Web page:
Sunday, November 7, 2010

One less bike path

With the announcement that the Adelaide City Council will be removing the Sturt street segregated bike lane, this will come as a blow to improving infrastructure for cyclists.

ABC online Reports: residents and business owners in Sturt Street in Adelaide say they are happy to see workers removing a controversial city cycling lane.
The separated lane with concrete edging cost Adelaide City Council $400,000 to build and is now costing another $100,000 to remove.There had been many complaints that it had removed city parking and that cyclists avoided using it anyway.
As a supporter of this type of infrastructure this is certainly a disappointment, this will make the case harder in the future for segregated facilities in Adelaide if this is the example used.
So what went wrong I wonder?  The loss of parking is always a juggling act when installing such facilities. Australia is a car culture that won't change its ways overnight. So if you can keep as much car parking in the early stages as possible the better it will be received.

This was how the Street looked before the cycle track. The road is certainly wide enough to accommodate such a lane. The road could easily accommodate two way traffic, parking on both sides and a cycletracks (Copenhagen style lanes).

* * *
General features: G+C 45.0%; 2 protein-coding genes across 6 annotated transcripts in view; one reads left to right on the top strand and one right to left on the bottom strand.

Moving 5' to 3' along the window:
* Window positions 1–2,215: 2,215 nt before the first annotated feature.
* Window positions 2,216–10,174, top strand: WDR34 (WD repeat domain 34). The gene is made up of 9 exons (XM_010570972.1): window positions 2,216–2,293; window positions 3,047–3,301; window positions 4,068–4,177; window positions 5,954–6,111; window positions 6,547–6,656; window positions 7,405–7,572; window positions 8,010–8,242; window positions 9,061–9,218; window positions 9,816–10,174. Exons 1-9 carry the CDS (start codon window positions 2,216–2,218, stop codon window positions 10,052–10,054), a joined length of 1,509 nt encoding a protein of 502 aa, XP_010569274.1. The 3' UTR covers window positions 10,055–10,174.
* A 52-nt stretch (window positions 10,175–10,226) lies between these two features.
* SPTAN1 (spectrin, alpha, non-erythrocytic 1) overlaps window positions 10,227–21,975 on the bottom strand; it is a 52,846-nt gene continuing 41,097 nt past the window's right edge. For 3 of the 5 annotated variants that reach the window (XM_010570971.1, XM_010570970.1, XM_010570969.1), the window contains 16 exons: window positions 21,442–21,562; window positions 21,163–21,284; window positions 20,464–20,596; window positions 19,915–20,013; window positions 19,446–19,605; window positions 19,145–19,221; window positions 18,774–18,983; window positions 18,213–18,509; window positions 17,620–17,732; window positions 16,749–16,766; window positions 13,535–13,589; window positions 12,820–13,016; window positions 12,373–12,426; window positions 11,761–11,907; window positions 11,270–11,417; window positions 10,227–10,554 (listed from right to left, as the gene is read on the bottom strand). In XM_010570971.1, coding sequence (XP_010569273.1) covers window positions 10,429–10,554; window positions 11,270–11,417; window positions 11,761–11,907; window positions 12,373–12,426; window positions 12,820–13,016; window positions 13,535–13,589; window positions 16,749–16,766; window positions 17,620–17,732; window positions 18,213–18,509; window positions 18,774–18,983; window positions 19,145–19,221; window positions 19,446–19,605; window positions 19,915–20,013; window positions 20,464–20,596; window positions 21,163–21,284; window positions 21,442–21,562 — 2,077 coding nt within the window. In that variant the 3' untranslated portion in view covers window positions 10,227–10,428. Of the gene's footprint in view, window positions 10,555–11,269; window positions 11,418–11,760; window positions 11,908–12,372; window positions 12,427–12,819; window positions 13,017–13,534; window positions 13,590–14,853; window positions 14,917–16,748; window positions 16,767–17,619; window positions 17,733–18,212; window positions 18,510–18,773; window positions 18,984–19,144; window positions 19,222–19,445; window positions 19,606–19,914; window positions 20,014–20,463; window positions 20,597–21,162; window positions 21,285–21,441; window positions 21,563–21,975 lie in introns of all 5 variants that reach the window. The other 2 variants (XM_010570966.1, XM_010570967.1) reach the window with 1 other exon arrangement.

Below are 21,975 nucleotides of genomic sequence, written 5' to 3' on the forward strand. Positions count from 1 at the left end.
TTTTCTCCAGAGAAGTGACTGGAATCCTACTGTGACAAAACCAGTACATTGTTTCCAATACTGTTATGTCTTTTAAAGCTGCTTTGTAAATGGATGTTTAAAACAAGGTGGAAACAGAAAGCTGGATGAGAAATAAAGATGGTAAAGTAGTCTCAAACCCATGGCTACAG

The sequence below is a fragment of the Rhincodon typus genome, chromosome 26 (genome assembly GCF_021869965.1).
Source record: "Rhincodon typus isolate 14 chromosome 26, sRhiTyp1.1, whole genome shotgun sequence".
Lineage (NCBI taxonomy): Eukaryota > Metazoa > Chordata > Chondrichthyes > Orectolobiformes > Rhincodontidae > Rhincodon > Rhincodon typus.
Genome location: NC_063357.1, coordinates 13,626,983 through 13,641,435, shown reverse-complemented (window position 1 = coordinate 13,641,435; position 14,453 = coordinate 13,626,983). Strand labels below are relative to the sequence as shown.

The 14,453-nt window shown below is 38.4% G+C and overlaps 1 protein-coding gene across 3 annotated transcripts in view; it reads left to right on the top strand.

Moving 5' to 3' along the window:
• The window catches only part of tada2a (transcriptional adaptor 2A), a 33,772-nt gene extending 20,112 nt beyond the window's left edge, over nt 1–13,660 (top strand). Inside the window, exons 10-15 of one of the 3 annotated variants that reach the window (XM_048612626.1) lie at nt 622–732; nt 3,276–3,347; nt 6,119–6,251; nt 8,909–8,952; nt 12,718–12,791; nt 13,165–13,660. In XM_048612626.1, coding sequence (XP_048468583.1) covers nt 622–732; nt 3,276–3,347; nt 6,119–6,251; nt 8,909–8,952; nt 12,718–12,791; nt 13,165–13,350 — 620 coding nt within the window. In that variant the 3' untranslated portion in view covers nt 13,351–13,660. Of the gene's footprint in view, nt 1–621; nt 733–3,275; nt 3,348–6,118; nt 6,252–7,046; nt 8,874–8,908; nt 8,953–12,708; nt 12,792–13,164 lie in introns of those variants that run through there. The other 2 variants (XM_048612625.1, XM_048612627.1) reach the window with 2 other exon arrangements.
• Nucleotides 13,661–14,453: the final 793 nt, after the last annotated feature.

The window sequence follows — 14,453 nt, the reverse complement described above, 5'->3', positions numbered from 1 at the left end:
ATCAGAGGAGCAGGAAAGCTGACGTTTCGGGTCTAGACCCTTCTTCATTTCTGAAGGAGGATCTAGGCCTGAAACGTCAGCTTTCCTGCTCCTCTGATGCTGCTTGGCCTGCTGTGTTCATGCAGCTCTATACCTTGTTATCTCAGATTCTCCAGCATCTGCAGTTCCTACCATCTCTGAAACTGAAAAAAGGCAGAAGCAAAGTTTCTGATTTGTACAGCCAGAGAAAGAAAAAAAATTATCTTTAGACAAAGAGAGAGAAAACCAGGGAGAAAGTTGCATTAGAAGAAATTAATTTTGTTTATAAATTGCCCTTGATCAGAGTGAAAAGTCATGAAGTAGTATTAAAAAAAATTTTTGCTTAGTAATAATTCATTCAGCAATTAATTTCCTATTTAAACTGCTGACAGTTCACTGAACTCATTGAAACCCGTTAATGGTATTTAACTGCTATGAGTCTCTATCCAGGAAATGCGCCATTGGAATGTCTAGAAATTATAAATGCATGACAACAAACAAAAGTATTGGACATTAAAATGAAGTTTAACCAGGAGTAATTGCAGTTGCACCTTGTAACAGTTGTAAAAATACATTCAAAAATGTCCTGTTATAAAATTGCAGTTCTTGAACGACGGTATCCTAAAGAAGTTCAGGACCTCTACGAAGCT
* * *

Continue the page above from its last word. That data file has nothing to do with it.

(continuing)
Source: City of Portland,
But having said that, is this the road for such a facility , does it have high traffic volumes? is it's speed limit 60 km/h and above, what is the cycle lane connecting to ? .All these questions should have been asked at the planning stage. This road connects to the main arterial road the West Terrace, which is five lanes on each side in some parts. I would be putting the Copenhagen style lanes there before Sturt street.


David said...

I think it was the wrong street to start with. Don't put your first 'copenhagen-style' bike lane in front of a car dealership! The intersections with cross streets were badly done as well. Now the government will shrug their shoulders and say they've tried it, it didn't work.

It's a shame. Adelaide could be the best city in Australia for cycling with its wide, flat roads.

HHPR said...

Please give credit to our artwork. The cycle track illustration you have displayed was drawn by Lessa Racow and produced by Harper Houf Peterson Righellis Inc, Portland, Oregon USA for the City of Portland, Oregon.

Thank You.